Page:Popular Science Monthly Volume 30.djvu/381

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of his race as to give him the book-name Canis latrans, or “barking” wolf. I can not picture this rattling concert (to which I have often been an unwilling listener) of quickly repeated, infinitely varied, ventriloquial yelps better than it has already been done by Dr. Elliott Coues, who confesses the difficulty of conveying in adequate words the noisy confusion of these polyglot serenades:

“One must have spent an hour or two vainly trying to sleep,” says this brilliant writer and naturalist, “before he is in condition to appreciate the full force of the annoyance. It is a singular fact that the howling of two or three wolves gives an impression that a score are engaged, so many, so long-drawn are the notes, and so uninterruptedly are they continued by one individual after another. A short, sharp bark is sounded, followed by several more in quick succession, this time growing faster and the pitch higher till they run together into a long-drawn, lugubrious howl in the highest possible key. The same strain is taken up again and again by different members of the pack, while from a great distance the deep, melancholy baying of the more wary lobo breaks in, till the very leaves of the trees seem quivering to the inharmonious sounds.”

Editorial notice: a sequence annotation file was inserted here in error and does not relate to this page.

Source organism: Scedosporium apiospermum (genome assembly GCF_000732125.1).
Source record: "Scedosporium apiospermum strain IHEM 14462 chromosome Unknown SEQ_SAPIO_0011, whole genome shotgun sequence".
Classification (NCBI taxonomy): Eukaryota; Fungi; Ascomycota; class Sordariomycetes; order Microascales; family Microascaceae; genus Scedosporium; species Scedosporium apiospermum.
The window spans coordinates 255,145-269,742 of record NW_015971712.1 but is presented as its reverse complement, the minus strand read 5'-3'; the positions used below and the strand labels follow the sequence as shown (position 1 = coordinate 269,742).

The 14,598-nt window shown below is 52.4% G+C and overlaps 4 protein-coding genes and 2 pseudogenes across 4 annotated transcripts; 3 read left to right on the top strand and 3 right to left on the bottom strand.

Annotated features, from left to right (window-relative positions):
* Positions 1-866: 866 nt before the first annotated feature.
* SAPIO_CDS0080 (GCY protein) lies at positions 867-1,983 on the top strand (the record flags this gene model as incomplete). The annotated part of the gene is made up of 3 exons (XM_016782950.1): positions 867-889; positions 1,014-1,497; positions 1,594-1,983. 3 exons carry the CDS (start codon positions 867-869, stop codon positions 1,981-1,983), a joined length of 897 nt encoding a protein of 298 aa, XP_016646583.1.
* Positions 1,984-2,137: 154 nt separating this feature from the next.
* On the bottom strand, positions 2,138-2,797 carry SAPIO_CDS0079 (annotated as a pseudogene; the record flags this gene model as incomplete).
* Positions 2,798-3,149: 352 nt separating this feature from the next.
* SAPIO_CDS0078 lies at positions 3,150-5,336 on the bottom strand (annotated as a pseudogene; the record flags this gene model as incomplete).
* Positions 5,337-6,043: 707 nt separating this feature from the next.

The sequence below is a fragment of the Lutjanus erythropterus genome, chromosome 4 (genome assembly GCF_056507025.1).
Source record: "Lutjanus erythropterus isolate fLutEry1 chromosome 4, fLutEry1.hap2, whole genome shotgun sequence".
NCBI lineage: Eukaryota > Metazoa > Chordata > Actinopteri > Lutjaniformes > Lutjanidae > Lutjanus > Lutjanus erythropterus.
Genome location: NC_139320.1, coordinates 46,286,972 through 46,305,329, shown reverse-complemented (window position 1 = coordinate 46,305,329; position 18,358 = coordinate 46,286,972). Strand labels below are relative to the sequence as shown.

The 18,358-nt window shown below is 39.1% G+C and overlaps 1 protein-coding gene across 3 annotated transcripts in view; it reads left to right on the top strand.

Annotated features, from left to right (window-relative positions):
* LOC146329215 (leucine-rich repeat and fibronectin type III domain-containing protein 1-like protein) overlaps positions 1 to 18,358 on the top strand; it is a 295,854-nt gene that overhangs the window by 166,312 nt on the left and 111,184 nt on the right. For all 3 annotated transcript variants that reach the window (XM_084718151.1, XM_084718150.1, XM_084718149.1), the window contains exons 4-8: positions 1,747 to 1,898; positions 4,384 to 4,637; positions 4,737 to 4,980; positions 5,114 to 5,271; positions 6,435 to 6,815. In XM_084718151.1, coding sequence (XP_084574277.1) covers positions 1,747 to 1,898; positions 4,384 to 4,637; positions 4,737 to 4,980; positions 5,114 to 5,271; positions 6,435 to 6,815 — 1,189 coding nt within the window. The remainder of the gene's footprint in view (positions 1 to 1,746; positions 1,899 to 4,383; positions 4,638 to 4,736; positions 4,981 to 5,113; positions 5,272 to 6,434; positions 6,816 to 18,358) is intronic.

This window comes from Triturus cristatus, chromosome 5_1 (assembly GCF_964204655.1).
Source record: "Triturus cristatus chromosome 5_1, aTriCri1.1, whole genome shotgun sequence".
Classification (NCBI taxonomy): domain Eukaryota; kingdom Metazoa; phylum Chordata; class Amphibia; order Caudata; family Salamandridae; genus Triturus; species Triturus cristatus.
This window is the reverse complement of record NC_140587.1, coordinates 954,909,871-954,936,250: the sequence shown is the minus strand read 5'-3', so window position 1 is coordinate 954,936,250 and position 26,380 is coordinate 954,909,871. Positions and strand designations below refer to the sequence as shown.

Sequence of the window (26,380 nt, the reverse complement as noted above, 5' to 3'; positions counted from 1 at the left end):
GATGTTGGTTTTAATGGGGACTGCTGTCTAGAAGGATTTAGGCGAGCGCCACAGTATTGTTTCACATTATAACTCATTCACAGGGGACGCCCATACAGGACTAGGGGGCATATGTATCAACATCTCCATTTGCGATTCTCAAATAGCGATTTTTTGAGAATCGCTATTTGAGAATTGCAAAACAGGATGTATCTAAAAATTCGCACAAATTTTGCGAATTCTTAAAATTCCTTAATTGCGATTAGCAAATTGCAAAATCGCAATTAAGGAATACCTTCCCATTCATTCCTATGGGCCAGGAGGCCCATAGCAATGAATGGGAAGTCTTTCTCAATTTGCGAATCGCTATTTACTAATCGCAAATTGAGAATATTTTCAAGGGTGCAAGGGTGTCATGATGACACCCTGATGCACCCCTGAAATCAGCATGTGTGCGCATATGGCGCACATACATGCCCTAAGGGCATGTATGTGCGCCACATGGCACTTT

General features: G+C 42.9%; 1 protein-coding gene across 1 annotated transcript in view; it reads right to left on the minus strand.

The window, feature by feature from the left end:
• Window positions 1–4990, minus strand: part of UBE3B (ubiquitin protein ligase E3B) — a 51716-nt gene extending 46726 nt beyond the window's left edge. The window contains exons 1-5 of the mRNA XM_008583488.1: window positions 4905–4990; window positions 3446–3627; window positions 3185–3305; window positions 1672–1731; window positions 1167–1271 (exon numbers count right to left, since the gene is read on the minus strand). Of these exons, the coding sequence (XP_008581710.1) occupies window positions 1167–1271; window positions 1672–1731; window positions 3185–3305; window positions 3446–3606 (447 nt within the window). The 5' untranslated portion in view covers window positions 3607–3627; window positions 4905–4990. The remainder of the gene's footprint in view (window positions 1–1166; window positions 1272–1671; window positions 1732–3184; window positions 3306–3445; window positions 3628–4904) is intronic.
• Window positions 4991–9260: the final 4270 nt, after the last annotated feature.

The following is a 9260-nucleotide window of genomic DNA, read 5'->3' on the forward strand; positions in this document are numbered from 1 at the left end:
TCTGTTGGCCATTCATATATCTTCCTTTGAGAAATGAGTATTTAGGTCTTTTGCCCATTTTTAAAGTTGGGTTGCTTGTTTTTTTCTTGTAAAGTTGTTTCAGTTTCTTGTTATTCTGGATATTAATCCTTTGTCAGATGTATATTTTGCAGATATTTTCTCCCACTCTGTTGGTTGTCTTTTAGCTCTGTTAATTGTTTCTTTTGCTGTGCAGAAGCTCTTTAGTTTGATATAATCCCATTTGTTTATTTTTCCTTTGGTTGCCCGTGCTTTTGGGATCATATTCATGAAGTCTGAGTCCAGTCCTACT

In the memory of this astonishing voice of his, it is amusing to read the story told by the Kaibabits Indians, of Northern Arizona, to account for the diversity of languages; for what animal could better figure in such a history than our polyglot wolf? The old men of the Kaibabits will tell you that in the beginning the grandmother, goddess of all, brought up out of the sea a sack which she gave to the Cin-aú-av brothers, great wolf-gods. This sack contained the whole of mankind, and the brothers were bidden to carry it from the shores of the sea to the Kaibab plateau, and by no means to open the package on the way lest, as with Pandora's box, untold evils should be turned loose. But, overcome by curiosity, the younger Cin-au-av untied the sack, when the majority of people swarmed out. The elder Cin-aú-av hastened to close it again and carry it to the Kaibab plateau, where the people who had remained found a beautiful home. Those who had escaped were scattered and became Navajos, Moquis, Dakotas, white men, all the outside world in short—poor, sorry fragments of humanity, without the original language of the gods.

The nocturnal prowling, secretive disposition, and remarkable craftiness of this animal, together with the annoyance it has the power to inflict, cause it to figure prominently in the myths and religious histories of the native races of the Far West. Some of these stories I propose to recall, and I am sure they will suggest to every reader at least the reynard of European folk-lore, if not any other interesting parallels.

In all the Mexican pantheon the most sublime figure is that of Tezcatlipoca, creator of heaven and earth, sole ruler of the universe, invisible and omniscient. To him, as presiding over darkness and all